Accomplish Your Mission

One of the more intangible benefits of using the LSP-R at business schools is that it helps them accomplish their mission. Every business school has their own mission statement, for example, Harvard Business School’s is “to educate leaders who make a difference in the world,”[viii] and HEC Paris’[1] vision statement is to “impact business and society through research, education, and action, to contribute to a more inclusive, prosperous, and sustainable world.”[ix] Apart from official statements, a survey of some of America’s most prestigious business schools (including Kellogg School of Management, Northwestern University, and Desautels Faculty of Management, McGill) found that students, employers, and deans believe that the purpose of business school is to:[x]

  • Impart practical skills
  • Prepare leaders
  • Instill norms of ethical behavior
  • Lead graduates to good corporate jobs

The LSP-R can directly help business schools achieve these goals. The strategic alignment between a school’s vision and their training is incredibly important, as it provides a foundation from which all other previously mentioned benefits emerge. By teaching students how to assess skills, identify strengths, and invest in development opportunities, the LSP-R allows business school to impart practical skills to their students, particularly for executive positions which include coaching and strategic talent management. Furthermore, the LSP-R can help business school prepare leaders by identifying development opportunities and investing in these upfront. The assessment can also help instill norms of ethical behavior by demonstrating that competencies like integrity, sensitivity, and valuing diversity are not just peripheral, but critical leadership skills. Finally, the LSP-R can lead graduates to good corporate jobs by increasing students’ employability through self-guided and school-supported development on essential leadership competencies. In this way the combined benefits of the LSP-R can help business schools accomplish their mission and work towards the vision they were created to achieve.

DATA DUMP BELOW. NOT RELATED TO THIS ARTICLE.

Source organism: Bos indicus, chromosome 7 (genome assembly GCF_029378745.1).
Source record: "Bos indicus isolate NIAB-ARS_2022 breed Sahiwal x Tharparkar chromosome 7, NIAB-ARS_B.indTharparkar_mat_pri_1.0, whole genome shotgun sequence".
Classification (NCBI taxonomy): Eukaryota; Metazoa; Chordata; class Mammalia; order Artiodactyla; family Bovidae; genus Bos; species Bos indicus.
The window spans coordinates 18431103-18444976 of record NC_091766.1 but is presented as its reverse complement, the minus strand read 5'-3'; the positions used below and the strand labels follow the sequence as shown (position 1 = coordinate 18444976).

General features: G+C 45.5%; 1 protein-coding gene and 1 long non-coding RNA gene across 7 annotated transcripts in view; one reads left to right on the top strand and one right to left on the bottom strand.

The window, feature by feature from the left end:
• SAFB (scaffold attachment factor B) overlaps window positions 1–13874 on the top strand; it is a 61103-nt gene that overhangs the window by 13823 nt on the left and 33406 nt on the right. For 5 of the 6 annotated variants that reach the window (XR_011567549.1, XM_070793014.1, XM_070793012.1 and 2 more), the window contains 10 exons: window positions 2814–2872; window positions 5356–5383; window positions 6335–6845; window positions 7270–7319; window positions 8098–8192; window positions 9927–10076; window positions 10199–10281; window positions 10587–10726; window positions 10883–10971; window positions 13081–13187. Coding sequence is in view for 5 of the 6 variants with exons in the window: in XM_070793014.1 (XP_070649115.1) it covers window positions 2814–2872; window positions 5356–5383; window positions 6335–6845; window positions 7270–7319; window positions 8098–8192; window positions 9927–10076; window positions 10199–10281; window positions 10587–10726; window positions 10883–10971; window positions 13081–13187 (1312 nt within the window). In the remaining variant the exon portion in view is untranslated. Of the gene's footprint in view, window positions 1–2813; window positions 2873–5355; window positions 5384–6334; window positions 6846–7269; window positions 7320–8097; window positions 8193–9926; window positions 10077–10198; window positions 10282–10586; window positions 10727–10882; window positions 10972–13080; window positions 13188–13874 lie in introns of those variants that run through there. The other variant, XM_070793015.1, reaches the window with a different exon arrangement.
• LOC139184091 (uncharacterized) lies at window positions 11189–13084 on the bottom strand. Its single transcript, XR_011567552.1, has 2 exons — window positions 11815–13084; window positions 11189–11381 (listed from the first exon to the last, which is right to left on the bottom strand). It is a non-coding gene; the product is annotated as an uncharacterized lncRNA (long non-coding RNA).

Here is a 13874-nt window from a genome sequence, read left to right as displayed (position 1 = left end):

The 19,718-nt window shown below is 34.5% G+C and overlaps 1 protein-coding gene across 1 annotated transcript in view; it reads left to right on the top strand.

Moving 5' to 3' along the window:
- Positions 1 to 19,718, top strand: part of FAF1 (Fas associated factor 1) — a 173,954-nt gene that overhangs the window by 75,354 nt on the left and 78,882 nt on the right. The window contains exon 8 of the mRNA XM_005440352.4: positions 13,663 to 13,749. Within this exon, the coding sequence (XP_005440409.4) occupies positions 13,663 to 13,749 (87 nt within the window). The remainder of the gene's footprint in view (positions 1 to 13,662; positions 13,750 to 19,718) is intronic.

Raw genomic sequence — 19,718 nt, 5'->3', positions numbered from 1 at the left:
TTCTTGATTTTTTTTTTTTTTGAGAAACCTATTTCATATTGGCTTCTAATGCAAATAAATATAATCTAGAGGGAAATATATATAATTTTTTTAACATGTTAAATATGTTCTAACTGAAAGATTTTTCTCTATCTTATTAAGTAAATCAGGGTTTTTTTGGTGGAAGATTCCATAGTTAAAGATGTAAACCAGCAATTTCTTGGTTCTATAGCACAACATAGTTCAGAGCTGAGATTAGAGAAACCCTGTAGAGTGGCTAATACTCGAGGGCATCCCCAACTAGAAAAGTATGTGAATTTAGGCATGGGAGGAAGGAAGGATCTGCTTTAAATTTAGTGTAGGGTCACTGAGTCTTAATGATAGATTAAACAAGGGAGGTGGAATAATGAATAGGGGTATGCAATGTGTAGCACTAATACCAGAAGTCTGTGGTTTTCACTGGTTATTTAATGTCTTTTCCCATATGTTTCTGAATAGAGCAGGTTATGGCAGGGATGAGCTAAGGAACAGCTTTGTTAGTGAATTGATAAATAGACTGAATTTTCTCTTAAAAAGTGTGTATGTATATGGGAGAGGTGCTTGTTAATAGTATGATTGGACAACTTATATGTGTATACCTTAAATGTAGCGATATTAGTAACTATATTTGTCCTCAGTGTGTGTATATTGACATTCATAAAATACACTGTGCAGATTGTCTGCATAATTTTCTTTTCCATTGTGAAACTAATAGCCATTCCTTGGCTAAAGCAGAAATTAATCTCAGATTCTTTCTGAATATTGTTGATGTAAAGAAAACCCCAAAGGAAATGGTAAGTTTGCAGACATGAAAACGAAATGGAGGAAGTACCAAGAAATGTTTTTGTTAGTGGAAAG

Improve Your Rank